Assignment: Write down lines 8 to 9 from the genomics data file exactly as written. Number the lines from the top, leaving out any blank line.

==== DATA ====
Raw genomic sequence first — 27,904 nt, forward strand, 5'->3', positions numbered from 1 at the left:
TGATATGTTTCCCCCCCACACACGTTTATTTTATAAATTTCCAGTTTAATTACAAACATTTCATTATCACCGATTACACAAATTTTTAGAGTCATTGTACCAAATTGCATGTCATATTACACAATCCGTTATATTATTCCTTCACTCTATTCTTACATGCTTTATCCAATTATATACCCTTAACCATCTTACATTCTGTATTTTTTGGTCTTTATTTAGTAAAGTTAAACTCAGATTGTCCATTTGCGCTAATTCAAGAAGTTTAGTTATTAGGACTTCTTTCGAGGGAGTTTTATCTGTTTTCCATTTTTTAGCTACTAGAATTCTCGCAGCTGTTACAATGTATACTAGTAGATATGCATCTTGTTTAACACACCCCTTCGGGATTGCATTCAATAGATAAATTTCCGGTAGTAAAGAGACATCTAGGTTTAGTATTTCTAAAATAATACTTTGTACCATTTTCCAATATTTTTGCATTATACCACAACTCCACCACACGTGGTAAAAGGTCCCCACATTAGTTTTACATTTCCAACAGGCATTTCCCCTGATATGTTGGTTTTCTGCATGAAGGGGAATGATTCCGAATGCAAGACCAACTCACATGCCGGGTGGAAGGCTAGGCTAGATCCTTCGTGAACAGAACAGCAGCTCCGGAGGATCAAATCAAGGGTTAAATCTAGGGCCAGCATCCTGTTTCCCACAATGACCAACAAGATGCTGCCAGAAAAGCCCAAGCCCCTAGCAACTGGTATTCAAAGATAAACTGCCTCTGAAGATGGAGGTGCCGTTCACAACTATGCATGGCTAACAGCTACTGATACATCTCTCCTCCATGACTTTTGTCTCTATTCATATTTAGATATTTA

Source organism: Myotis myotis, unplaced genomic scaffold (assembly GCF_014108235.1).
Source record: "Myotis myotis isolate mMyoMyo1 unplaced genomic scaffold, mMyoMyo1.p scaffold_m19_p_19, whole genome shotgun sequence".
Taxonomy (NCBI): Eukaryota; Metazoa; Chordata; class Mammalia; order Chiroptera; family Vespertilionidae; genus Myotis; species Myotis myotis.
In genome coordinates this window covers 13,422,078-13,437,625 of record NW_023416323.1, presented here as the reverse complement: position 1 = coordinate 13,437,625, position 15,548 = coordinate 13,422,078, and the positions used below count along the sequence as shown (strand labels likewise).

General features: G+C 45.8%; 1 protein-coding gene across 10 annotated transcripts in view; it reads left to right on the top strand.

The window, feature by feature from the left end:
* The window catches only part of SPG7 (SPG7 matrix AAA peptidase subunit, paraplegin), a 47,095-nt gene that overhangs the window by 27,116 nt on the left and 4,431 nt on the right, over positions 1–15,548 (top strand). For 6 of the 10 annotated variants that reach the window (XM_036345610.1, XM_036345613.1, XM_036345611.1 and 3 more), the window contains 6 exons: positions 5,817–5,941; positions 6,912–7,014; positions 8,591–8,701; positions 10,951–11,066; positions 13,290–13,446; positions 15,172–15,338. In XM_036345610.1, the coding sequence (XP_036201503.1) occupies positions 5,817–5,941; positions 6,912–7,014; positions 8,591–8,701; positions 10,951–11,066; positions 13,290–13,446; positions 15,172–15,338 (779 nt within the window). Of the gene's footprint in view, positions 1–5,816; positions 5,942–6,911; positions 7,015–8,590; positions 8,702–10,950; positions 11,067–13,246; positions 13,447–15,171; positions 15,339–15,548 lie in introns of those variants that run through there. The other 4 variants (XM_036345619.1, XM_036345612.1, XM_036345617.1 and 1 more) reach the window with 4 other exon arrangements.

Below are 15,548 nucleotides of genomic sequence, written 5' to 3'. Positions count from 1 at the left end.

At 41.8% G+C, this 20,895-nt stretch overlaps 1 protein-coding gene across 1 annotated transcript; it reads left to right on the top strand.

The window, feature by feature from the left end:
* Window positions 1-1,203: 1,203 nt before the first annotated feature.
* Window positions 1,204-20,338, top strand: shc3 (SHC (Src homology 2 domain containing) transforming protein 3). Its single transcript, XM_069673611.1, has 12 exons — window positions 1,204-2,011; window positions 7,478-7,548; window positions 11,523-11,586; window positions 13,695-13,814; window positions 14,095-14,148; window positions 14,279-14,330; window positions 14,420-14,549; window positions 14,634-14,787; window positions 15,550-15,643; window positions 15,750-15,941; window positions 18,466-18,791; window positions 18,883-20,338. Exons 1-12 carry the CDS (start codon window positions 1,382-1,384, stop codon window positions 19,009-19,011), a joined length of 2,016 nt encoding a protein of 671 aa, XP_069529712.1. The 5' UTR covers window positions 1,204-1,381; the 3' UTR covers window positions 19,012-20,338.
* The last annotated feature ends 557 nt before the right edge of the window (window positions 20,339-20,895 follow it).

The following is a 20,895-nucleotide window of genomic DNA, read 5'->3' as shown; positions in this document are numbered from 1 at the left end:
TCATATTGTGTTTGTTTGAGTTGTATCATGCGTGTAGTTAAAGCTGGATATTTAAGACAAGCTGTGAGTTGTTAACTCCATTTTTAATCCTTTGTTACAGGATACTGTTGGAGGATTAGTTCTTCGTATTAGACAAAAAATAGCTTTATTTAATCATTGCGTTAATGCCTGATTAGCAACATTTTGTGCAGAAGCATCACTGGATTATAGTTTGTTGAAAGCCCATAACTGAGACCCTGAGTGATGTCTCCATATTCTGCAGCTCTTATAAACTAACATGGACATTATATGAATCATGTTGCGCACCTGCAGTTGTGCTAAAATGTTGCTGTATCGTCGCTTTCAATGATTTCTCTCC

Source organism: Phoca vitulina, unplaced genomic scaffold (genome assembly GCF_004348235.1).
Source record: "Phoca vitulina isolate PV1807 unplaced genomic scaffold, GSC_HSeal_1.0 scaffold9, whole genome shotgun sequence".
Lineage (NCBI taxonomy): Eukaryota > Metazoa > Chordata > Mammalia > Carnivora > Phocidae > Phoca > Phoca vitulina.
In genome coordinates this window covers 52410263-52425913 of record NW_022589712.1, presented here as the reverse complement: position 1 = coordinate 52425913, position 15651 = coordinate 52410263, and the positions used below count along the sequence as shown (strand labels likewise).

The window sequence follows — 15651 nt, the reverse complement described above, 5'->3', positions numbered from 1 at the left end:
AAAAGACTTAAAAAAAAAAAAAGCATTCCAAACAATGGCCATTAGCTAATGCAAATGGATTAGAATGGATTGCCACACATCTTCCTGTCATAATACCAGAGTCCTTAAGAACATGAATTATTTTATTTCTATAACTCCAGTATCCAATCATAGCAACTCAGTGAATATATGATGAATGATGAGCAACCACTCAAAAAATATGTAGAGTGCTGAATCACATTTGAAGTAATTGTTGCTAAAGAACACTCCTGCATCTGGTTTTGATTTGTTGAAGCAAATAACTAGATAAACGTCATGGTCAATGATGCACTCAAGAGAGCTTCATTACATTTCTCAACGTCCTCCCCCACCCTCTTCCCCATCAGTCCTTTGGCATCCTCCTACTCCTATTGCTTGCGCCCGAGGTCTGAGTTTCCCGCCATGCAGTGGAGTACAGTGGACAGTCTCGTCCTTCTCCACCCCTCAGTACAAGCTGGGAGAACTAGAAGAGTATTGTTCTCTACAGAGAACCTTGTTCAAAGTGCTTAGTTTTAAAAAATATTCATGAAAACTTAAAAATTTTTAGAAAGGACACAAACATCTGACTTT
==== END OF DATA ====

The window, feature by feature from the left end:
* The window catches only part of SPG7 (SPG7 matrix AAA peptidase subunit, paraplegin), a 47,095-nt gene that overhangs the window by 27,116 nt on the left and 4,431 nt on the right, over positions 1–15,548 (top strand). For 6 of the 10 annotated variants that reach the window (XM_036345610.1, XM_036345613.1, XM_036345611.1 and 3 more), the window contains 6 exons: positions 5,817–5,941; positions 6,912–7,014; positions 8,591–8,701; positions 10,951–11,066; positions 13,290–13,446; positions 15,172–15,338. In XM_036345610.1, the coding sequence (XP_036201503.1) occupies positions 5,817–5,941; positions 6,912–7,014; positions 8,591–8,701; positions 10,951–11,066; positions 13,290–13,446; positions 15,172–15,338 (779 nt within the window). Of the gene's footprint in view, positions 1–5,816; positions 5,942–6,911; positions 7,015–8,590; positions 8,702–10,950; positions 11,067–13,246; positions 13,447–15,171; positions 15,339–15,548 lie in introns of those variants that run through there. The other 4 variants (XM_036345619.1, XM_036345612.1, XM_036345617.1 and 1 more) reach the window with 4 other exon arrangements.